Survey Surfaces Benefits of Applying AI to FinOps

A survey of 200 enterprise IT decision-makers published this week found organizations that have infused artificial intelligence (AI) into financial operations (FinOps) workflows to reduce IT costs are 53% more likely to report cost savings of more than 20%.

Conducted by the market research firm Foundry on behalf of Tangoe, a provider of tools for managing IT and telecommunications expenses, the survey found organizations that embraced FinOps without any AI capabilities averaged less than 10% in cost savings.

The top three drivers for adopting FinOps/cloud cost management programs are the need to increase cloud resource production and performance (70%), reduce budgets (60%) and rising costs (58%), and simpler overall program management (50%), the survey found. Major benefits included productivity savings (46%), cost savings (43%) and reduced security risks (43%). Nearly two-thirds of respondents cited service utilization and right-sizing of services as another reason to embrace FinOps.

FinOps describes a methodology for embedding programmatic controls within DevOps workflows to reduce costs. In the face of increased economic headwinds, IT leaders are looking to reduce cloud computing costs, but it’s turning out to be more challenging than many of them anticipated. Cloud infrastructure is typically provisioned by developers using infrastructure-as-code (IaC) tools with little to no supervision. The reason for this is developers have long argued that waiting for an IT team to provision cloud infrastructure took too long. Developers would be more productive if they just provisioned cloud infrastructure themselves.

However, after ten years of cloud computing, it’s become apparent there are a lot of wasted cloud infrastructure resources. Developers who don’t pay the monthly bills for cloud services tend to view available infrastructure resources as essentially infinite. It’s usually not until someone from the finance department starts raising cost concerns that developers even become aware there might be an issue.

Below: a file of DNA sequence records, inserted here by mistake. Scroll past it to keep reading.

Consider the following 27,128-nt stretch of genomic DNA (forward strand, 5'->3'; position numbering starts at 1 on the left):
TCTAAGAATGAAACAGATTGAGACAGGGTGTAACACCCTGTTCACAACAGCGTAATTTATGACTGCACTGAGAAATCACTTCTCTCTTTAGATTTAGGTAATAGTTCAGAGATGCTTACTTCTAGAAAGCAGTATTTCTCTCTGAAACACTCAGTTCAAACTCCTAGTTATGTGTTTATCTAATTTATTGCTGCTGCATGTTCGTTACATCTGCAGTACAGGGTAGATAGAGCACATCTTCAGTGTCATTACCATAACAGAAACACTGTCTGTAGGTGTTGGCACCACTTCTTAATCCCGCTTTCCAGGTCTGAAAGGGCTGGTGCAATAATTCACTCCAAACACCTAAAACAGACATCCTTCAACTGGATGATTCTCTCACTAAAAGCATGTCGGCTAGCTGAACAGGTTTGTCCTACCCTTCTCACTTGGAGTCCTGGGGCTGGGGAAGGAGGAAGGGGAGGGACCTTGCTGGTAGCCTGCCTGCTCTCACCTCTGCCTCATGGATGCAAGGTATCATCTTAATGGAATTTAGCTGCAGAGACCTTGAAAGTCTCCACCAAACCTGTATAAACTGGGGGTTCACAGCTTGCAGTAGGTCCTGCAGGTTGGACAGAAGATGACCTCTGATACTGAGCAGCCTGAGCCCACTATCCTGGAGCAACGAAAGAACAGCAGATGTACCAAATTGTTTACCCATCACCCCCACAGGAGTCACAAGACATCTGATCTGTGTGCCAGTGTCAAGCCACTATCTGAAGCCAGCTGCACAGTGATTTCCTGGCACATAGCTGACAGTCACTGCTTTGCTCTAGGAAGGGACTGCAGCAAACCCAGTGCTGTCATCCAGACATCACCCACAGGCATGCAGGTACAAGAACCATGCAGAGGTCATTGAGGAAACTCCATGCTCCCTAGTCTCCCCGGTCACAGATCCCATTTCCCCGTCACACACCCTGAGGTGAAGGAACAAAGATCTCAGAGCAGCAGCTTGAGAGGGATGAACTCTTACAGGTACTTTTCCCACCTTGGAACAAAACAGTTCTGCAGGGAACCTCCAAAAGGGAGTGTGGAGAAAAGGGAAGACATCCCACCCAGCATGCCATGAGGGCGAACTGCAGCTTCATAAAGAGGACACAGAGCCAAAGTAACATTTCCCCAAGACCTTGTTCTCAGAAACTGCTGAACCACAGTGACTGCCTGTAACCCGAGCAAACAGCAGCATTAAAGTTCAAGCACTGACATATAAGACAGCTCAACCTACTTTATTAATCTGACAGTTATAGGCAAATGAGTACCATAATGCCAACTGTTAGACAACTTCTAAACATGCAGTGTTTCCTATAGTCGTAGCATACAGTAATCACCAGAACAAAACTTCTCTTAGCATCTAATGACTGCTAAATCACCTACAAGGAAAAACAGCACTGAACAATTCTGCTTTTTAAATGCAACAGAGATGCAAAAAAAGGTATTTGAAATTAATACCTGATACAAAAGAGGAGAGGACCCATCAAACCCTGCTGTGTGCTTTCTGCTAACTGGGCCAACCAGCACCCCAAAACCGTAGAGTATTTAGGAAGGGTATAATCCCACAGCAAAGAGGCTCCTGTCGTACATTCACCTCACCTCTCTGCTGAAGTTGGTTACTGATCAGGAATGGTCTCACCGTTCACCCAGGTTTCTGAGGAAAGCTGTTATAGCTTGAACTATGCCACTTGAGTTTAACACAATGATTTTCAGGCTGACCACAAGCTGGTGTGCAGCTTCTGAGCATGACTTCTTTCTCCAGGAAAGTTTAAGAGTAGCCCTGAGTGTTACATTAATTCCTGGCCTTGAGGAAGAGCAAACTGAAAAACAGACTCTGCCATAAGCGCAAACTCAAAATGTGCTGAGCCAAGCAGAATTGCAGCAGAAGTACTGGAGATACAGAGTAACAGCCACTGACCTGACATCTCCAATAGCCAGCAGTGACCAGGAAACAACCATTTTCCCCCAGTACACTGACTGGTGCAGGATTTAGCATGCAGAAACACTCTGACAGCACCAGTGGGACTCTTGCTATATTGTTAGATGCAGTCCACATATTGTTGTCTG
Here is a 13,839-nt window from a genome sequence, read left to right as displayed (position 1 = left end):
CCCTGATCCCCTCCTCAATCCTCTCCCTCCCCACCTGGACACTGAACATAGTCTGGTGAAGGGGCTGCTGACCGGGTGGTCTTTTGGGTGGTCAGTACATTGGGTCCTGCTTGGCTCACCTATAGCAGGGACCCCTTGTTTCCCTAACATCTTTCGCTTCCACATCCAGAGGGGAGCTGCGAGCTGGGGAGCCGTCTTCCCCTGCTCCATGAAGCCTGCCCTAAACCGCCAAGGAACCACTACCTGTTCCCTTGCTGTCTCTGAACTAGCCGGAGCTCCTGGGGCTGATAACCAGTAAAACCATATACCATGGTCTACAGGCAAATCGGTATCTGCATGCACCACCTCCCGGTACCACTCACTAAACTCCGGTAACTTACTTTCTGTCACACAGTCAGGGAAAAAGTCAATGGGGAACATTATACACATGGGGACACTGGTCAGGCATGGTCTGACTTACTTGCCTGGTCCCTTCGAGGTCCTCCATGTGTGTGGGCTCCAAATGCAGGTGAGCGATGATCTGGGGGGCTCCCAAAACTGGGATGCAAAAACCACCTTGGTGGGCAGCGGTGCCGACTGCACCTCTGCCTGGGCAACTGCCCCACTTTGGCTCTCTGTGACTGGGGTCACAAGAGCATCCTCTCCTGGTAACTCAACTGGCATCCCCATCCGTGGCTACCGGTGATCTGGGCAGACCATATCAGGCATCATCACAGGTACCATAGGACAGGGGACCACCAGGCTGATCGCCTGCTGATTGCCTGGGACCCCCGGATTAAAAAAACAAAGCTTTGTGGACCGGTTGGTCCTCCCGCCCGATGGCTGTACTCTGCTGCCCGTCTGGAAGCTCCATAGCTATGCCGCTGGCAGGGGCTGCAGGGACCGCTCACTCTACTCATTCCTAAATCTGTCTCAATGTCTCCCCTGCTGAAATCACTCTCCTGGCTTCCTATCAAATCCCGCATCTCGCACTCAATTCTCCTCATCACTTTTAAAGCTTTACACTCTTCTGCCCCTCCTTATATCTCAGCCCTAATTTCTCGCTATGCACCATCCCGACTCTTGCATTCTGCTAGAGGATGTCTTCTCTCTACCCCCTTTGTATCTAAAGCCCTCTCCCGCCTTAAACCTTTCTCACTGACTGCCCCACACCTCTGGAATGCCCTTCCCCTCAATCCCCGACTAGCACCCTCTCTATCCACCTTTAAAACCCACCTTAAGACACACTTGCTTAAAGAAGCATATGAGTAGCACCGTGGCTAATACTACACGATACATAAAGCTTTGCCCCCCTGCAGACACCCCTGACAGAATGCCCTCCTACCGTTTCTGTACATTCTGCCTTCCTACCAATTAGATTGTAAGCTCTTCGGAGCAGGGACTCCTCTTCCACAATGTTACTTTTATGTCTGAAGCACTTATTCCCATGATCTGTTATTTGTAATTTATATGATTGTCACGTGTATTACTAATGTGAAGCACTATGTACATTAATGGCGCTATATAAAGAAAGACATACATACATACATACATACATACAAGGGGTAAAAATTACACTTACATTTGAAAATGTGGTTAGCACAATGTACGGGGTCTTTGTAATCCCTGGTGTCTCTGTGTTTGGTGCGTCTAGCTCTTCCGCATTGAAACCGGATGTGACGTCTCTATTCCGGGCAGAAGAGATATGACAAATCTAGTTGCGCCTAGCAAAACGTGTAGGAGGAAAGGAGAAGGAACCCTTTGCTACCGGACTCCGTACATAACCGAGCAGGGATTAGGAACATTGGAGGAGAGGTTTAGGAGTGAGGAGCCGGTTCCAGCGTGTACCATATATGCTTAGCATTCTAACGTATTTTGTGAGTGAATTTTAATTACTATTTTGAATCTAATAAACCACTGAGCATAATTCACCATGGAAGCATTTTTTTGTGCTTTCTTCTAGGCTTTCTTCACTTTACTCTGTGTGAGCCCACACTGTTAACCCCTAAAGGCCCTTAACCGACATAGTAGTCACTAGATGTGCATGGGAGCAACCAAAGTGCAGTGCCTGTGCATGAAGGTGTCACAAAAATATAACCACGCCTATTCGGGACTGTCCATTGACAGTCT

The challenge is that adopting FinOps best practices is not quite as easy as it might seem. In fact, more than half (54%) of survey respondents cited challenges in building the right process and human support systems for FinOps into workflows that have been in place for years.

Chris Ortbals, chief product officer for Tangoe, said the simplest path to FinOps is to rely on a software-as-a-service (SaaS) platform designed from the ground up to leverage AI to help IT teams manage cloud computing and telecommunications expenses both before and after applications are deployed. Each DevOps team will ultimately need to determine how much they will implement metrics to foster more efficient consumption of cloud computing resources. The more aware of those costs DevOps teams are, the more likely that better decisions about what types of workloads should be run where and, just as importantly in the age of the cloud, at what time, given all the pricing options provided.

Developers, of course, tend to jealously guard their prerogatives. Convincing them to give up their ability to provision cloud infrastructure on demand is going to be a challenge, at least until someone makes it plain how much all those cloud instances wind up costing the organization each and every month.